What seems as simple as placing your fingertip over the home button of the iPhone 5s is actually a fairly complex — and highly encrypted — process that provides a firm layer of security to the device. The intricacies of Apple’s Touch ID system are revealed in a newly released security document.
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Apple overviews Touch ID security in newly released document

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What seems as simple as placing your fingertip over the home button of the iPhone 5s is actually a fairly complex — and highly encrypted — process that provides a firm layer of security to the device. The intricacies of Apple’s Touch ID system are revealed in a newly released security document from Apple, giving insight into how the fingerprint scanner incorporates into the iPhone 5s while remaining secure and separate.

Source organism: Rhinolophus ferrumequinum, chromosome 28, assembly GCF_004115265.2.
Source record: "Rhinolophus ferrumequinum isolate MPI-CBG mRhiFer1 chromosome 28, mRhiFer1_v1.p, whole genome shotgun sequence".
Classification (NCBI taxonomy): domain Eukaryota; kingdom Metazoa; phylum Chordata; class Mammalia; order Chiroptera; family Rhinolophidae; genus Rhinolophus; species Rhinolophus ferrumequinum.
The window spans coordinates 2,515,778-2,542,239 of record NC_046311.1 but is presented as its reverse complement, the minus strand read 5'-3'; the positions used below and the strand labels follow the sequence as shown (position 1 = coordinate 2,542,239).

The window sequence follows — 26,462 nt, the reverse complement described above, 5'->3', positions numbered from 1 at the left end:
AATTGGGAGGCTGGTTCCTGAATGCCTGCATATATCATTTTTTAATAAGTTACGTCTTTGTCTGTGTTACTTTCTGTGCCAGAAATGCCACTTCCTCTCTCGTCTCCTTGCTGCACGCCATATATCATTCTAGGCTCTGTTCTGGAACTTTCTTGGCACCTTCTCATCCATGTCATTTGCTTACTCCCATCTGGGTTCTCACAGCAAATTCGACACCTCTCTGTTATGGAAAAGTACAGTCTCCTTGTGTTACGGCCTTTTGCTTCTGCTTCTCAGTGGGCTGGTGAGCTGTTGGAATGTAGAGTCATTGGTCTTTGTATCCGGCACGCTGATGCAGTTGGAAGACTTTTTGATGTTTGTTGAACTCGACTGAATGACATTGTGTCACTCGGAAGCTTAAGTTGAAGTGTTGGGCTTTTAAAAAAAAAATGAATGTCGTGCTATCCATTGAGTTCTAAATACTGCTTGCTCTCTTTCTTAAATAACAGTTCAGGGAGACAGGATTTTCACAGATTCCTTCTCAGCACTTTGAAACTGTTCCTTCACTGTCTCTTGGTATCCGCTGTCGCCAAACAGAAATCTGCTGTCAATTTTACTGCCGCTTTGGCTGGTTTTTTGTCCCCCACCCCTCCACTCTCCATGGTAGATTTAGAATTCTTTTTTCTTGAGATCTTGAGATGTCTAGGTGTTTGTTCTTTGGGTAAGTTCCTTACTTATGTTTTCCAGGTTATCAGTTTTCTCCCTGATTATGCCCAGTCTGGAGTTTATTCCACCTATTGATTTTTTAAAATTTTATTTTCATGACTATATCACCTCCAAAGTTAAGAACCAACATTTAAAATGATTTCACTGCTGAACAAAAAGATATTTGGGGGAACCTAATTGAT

The basis of the entire platform is the “Secure Enclave,” a special coprocessor built as part of Apple’s A7 chipset. The Secure Enclave generates, stores, and manages data associated with Touch ID and other elements of device security. The Secure Enclave is created with its own Unique ID (UID) that is not know to Apple or accessible by the system at large. This coprocessor is used to generate encryption and security keys.

The presence of a Secure Enclave unique to each device means extreme hardware specificity. A Touch ID sensor from one phone when installed in another will not work. The Secure Enclave also allows for a longer, more complex passcode string to be stored and triggered by a registered fingerprint, making it more secure than a standard 4-digit pin.

The entire document is of interest to anyone concerned about the security of their iOS device, but it sheds particular light on just how deep Touch ID security goes. While many have viewed a fingerprint scanner as more gimmick than anything else, Apple makes a compelling case for the added security benefits of such a system.

[via Apple]

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